Elton John: Too Low For Zero (1983)

A few years ago, this would be a description of Elton’s career: too low for zero. Not really, but it was close.

I have had people express shock that Elton John suffered a down period in his career. He’s actual had two sizable career valleys, but he’s never been off the radio and he tours like a mad man. So what I do I mean by a career dip?

Beginning in 1976, his albums sold substantially less quantities, less success on radio and fewer positive stories. He was still popular, but not the hot, trendsetter anymore. His singles were now showing up as middle of the road charts. If was dinosaurs like Elton that punk rock railed against, and many of those musicians had to fight to remain relevant with these new waves of younger bands.  By 1979, Elton was looking like a has-been, burned out success and excess. He split with his old band and producer, as well as writing with Bernie.  He was selling albums because of his past success, less so because of his current music.  Starting in 1980, he went back to work, with mixed results. It took him until this album to gain his footing.  Bernie was back as well as his old band.  He found a quality producer in Chris Thomas.

This was his best selling album for the decade. While it only reached number 23 on Billboard, it stayed on the chart for a year and sold over a million copies. Unlike his other albums that disappeared quickly, fans warned up to this one.  His old 1970s band sounded great and Chris Thomas captured a quality sound around tightly arranged songs.

This album is primarily know for the hits, “I Guess That’s Why They Call it the Blues” and “I’m Still Standing.”  There is much more to appreciate beyond these two very good songs.  This is the first album in a very long time that feels “complete.”  Elton always had filler on his albums, knocked-off tunes that filled the requirement for a long-paying album.  If he had not released so many albums in a short period of time, he could have tightened up a few of his releases.

This album is focused and energetic, the lyrics are thoughtful and Elton makes more of an effort to broaden his musical style.  Too Low For Zero incorporates 1980s rhythms and processed synthesizer sounds more effectively than on his last couple of albums.  Most of it works, although he stumbles here and there, but minor complaints. Overall, a much better album than I remember.

Beginning with 21 at 33 in 1980, Elton worked to restart his recording career after a few misfires.  There is no doubt the turbulence in his personal life played a big part in the problems as a recording artist.  Too much fame, too suddenly? The excesses and detours were there, see the film or read the book.  While the rebound in the quality and reception of his records was great, it would be short-lived as he sank again in the second half of the 1980s.  That’s another story.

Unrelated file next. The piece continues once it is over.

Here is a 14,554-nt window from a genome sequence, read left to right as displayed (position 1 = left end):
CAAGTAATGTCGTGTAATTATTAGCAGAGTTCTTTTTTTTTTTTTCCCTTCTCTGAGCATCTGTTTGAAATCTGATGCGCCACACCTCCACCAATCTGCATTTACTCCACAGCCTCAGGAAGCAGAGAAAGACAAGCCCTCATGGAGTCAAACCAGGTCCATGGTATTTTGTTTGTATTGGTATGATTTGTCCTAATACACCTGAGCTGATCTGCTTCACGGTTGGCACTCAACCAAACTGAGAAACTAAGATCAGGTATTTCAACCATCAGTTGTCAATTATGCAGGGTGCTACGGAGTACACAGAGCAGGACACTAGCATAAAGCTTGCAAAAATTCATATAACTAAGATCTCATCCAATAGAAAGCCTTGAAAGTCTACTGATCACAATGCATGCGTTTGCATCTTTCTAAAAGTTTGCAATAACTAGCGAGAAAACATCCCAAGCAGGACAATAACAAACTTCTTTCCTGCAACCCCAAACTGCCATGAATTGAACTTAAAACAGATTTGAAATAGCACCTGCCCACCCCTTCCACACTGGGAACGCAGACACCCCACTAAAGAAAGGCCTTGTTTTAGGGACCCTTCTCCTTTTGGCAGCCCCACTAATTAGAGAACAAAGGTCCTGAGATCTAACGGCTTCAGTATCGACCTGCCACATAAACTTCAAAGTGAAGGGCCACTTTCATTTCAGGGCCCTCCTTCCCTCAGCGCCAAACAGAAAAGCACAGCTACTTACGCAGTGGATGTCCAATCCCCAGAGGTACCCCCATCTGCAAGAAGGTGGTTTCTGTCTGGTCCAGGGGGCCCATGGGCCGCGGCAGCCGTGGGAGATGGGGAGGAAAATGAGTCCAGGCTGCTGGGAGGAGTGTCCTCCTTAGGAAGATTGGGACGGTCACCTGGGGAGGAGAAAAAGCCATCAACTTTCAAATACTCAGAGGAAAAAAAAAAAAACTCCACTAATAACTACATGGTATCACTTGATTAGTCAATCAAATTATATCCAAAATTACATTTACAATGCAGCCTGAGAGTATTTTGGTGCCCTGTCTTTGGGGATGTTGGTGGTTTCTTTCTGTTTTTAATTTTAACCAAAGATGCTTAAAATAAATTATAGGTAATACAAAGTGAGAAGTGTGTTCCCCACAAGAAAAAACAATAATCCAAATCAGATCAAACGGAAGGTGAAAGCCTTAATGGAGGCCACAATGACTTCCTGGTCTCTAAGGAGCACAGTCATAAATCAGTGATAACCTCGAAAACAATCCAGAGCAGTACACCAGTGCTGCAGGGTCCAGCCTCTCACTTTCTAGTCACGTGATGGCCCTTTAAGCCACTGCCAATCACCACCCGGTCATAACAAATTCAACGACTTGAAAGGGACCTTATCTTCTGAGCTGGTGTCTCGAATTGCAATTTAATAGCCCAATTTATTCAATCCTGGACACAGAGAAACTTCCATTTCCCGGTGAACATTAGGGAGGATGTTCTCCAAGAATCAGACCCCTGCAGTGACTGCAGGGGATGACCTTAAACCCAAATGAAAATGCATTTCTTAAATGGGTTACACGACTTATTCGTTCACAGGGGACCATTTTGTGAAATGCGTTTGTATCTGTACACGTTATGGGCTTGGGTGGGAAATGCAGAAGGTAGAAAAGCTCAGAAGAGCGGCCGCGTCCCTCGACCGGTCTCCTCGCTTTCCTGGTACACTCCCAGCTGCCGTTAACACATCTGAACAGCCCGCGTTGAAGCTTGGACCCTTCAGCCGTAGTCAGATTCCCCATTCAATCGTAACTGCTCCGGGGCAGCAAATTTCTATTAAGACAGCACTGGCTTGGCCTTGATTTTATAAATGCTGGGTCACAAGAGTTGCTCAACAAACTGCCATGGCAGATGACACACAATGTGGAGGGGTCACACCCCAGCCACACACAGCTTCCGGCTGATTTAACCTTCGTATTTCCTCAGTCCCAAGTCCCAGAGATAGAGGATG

Too Low For Zero at least serves as a milestone, an album that is truly worthy of his name and his effort.


The songs – All songs were written by John/Taupin.

“Cold as Christmas”  Surprisingly good song.  Thoughtful lyrics and a melody that goes deeper for melodic satisfaction.

“I’m Still Standing” An upbeat, rocker and a number 12 hit. The old band nails it. Notice the use of synthesizers, an effort to blends with younger bands.  Johnstone provides a gritty guitar solo.

“Too Low For Zero” Drum machine beats and synthesizers, deliberately 1980s.

“Religion” An upbeat, bouncy song.  This would have been a country song if records a couple of years ago, there is a slight country feel to it.  Johnstone burns a few guitar solos.  A poke at religion, but lightly so.

“I Guess That’s Why They Call it the Blues” Scored on both the hot 100 at number four and number two in the Adult Contemporary Chart.  Johnstone helped write the music.  One of Elton’s best songs, it covers a lot of familiar bases.

“Crystal” A very 1980s sounding song, which sounded fresh at the time, but is dated now.  Musically, it well-done, very energetic despite the arrangement.

“Kiss the Bride” A rocker, heavy guitars, pounding beat.  When he wants to, Elton can rock.

“Whipping Boy” Another high-energy song, lean, very guitar centered, with nice vocals on the chorus.  A fun song.

“Saint”  Back to the big synthesizer sound, which I think gets in the way of this nice, slow song.  There is a nice melody that is drowned out by the arrangement.  Hard to listen to this song.

“One More Arrow”  A nice acoustic piano opening.  A nice vocal performance by Elton.  A song with a lot of feeling, bordering on being sentimental, but done in a very classy way.  I nice way to end the album.


Bonus tracks – These songs were previously recorded from other sessions.  These are oddities, very unlike the songs released on the album, obviously older songs that were in the can but didn’t make the cut.

“Earn While You Learn”  This is a very un-Elton type song. I’m not sure how to describe it, very New Wavey in an Old Wave sort of way.  This must have been recorded two albums ago judging by the players.

“Dreamboat”  Another odd style for Elton, also recorded a couple of years previously.

“The Retreat”  A more traditional Elton-sounding song.  Good, not great song.  Worth a listen.


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